The purpose of the William E. Colby Military Writers’ Symposium is to expose Norwich students, faculty, alumni and the public to the works and views of authors, historians, journalists and national figures to educate, enlighten, and inspire. Each of the participants come to Norwich each year for two reasons: to make a difference in the lives of our students through their interaction in a variety of lectures, social functions and the innovative in-class sessions which make up the heart of the program; and to interact with each other to further the debate on current issues of interest. They receive no compensation—they do it because they share our goals.

In April 1997, our experimental program became the William E. Colby Military Writers’ Symposium, now known nationally as “The Colby.” At the formal dedication ceremony a Who’s Who in military writing was on hand to participate in one of the most stimulating programs in our thirteen-year history. Joining us were Tom Clancy, Steven Coonts, Harold Coyle, Winston Groom, Fred Chiaventone and GEN Gordon R. Sullivan to address the topic of Military Fiction in America. Also joining us in 1997— and at virtually every event since—was Bill Colby’s son, Paul, who has been a stalwart supporter and devoted friend of the University.

Since then the Symposium has grown to the national prominence that it enjoys today. Standout moments over the years include satellite telephone discussions with war correspondents Sean Naylor from Afghanistan in 2002; and Rick Atkinson from Baghdad in 2003 on the day the Iraqi capital fell (the same week that Rick received the Pulitzer Prize for his fine book, An Army At Dawn); after-dinner remarks by author Phil Caputo our first year recalling his poignant memories of his friend and Norwich grad, Walter Levy ‘64, who was the first Norwich graduate killed in action in Vietnam; our three public broadcasting television programs – two moderated by CNN’s Frank Sesno; our C-Span Book TV appearances from the National Press Club and the new Pritzker Military Library in Chicago.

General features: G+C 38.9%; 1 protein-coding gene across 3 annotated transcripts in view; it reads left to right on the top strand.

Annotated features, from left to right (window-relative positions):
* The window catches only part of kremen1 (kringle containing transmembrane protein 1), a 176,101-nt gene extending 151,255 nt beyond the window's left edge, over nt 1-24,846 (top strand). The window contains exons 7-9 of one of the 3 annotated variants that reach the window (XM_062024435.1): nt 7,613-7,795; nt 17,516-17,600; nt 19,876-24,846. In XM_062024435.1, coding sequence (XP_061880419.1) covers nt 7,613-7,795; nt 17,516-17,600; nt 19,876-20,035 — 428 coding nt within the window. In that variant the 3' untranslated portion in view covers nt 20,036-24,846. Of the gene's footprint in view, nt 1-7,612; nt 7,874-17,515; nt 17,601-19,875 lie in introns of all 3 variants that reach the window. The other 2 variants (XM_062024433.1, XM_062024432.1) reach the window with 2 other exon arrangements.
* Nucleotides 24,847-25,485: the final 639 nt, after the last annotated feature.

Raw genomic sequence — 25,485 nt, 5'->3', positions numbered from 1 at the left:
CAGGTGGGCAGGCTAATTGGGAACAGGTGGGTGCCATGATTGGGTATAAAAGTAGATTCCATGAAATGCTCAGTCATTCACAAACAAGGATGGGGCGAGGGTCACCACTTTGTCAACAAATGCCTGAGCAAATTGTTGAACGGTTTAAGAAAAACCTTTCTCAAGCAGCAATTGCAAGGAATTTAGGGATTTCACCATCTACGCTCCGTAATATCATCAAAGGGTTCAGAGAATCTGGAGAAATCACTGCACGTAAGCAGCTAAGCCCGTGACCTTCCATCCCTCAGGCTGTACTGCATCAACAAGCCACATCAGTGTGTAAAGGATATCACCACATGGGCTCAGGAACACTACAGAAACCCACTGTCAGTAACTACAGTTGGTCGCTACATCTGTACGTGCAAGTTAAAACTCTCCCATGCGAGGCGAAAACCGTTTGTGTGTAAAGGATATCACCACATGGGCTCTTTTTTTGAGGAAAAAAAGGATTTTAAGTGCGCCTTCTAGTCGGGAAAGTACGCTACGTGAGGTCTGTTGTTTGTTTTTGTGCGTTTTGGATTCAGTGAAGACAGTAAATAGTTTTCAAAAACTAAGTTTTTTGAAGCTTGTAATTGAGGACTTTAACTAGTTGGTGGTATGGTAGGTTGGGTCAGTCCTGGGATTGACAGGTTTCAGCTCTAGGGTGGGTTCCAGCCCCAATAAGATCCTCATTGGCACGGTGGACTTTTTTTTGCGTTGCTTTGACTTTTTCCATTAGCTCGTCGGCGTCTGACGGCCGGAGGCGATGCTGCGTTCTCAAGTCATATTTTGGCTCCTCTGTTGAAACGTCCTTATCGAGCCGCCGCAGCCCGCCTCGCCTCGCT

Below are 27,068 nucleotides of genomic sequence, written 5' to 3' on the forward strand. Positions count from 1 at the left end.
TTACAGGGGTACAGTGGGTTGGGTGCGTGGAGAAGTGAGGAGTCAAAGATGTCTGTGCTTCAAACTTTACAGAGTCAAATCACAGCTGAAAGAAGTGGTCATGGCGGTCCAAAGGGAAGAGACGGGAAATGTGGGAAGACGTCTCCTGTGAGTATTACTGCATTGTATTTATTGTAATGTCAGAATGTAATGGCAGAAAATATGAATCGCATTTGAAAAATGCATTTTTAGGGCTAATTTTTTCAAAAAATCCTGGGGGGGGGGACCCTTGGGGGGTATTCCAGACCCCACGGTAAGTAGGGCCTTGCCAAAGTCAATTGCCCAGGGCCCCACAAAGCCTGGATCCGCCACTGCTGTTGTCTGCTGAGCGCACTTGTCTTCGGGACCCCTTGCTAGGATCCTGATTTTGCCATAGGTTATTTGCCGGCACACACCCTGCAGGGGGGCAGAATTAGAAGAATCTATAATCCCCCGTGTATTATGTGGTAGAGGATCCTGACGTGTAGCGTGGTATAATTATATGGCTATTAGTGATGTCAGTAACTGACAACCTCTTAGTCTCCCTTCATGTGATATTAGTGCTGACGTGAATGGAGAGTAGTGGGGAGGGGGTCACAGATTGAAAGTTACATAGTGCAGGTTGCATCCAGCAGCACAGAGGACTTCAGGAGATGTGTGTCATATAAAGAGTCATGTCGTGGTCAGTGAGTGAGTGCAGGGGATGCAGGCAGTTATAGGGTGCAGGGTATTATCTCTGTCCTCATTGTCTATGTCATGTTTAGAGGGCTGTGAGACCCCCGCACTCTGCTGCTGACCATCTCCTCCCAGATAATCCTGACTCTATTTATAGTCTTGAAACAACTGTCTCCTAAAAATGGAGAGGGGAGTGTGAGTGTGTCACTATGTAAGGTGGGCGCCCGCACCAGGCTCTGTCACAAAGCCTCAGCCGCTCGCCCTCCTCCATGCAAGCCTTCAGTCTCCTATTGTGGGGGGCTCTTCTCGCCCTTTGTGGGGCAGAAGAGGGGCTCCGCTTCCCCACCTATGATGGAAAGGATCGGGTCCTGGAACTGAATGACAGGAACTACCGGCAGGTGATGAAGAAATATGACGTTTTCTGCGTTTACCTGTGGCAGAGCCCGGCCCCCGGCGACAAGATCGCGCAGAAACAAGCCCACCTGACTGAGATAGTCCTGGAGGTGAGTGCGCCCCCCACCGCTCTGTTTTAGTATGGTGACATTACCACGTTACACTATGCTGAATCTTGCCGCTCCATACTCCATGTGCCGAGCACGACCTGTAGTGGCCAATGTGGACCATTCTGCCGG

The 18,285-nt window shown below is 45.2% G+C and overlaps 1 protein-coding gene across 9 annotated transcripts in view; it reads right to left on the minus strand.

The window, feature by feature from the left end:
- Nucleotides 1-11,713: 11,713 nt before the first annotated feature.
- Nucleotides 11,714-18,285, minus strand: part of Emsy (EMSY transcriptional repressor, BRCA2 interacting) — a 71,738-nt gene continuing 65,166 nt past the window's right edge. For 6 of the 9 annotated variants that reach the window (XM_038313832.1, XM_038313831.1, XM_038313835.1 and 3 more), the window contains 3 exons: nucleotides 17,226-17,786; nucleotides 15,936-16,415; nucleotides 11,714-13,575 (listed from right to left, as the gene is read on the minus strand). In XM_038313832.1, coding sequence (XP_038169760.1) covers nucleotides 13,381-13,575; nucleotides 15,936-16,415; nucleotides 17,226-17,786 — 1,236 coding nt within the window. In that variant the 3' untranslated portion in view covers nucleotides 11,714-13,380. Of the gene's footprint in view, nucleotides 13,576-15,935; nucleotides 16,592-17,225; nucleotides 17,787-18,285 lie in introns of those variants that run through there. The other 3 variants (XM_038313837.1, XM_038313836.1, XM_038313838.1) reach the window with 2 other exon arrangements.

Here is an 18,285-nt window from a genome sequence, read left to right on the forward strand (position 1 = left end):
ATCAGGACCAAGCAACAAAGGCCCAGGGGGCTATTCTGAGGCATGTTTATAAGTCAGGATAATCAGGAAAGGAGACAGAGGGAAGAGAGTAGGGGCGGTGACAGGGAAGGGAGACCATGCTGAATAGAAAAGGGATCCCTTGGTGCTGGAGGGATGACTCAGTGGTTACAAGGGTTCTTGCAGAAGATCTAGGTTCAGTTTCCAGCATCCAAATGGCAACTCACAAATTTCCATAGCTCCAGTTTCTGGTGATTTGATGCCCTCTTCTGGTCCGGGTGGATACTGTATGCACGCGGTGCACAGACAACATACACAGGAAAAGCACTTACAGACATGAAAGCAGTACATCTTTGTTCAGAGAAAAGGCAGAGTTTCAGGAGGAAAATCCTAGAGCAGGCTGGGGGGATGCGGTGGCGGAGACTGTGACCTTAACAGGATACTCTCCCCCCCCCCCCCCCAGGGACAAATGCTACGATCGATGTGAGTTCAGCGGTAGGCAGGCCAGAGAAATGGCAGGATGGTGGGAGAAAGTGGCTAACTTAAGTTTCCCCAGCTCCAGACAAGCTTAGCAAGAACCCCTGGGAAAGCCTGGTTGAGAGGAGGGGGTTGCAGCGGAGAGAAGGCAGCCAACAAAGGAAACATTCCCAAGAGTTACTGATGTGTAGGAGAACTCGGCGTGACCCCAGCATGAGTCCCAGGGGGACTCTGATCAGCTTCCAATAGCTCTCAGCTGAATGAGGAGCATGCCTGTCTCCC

Since the program’s inception, the Colby has hosted some of the brightest names in the business. As we celebrate the 13th Colby Symposium, we do so in the knowledge that the world has changed significantly since its inception—and so has our program. We have never avoided the hard issues that are central to the public’s understanding, and the 2009 program is the latest example of our commitment to making the Colby a relevant and meaningful experience.

The Colby is not only unique but is the only program of its kind in existence at an American university. It has enabled Norwich University students the opportunity to meet some of the most prominent military writers and historians of our time and gain a better understanding of the world through their eyes.

Ambassador William E. Colby Biography

William E. Colby, 1920 – 1996
The son of a career Army officer, Bill Colby was born in St. Paul, Minnesota. Mr. Colby had a long and distinguished career of public service. He received an A.B. degree cum laude from Princeton University in 1940, where he was elected Phi Beta Kappa, and an L.L.B. in 1947 from Columbia University Law School.

A highly decorated veteran of World War II, Colby parachuted into France and Norway to work with the French and Norwegian resistance forces for the Office of Strategic Services. His wartime service earned him the Silver and Bronze Stars, the French Croix de Guerre, Norway’s St. Olaf’s Medal and a Mention in Dispatches in Britain.